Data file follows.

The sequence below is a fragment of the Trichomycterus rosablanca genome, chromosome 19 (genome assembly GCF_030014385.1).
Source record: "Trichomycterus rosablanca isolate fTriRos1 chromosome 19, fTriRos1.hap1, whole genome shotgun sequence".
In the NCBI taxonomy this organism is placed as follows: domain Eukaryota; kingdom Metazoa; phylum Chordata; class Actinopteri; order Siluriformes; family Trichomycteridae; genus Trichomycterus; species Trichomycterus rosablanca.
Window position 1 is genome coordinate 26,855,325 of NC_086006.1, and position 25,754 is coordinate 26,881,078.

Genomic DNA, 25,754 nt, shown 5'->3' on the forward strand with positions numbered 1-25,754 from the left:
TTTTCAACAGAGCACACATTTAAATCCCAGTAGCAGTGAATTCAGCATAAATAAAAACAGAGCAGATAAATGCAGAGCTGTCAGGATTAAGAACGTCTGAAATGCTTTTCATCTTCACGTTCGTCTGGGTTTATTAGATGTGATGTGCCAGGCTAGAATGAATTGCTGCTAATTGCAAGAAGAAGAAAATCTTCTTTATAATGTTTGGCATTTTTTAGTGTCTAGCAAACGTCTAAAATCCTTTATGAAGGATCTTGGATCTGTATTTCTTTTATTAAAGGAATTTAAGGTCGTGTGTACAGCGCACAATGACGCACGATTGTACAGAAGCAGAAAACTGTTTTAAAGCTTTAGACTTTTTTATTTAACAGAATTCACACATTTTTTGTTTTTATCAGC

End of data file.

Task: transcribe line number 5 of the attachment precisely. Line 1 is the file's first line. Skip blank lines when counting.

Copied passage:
Genomic DNA, 25,754 nt, shown 5'->3' on the forward strand with positions numbered 1-25,754 from the left: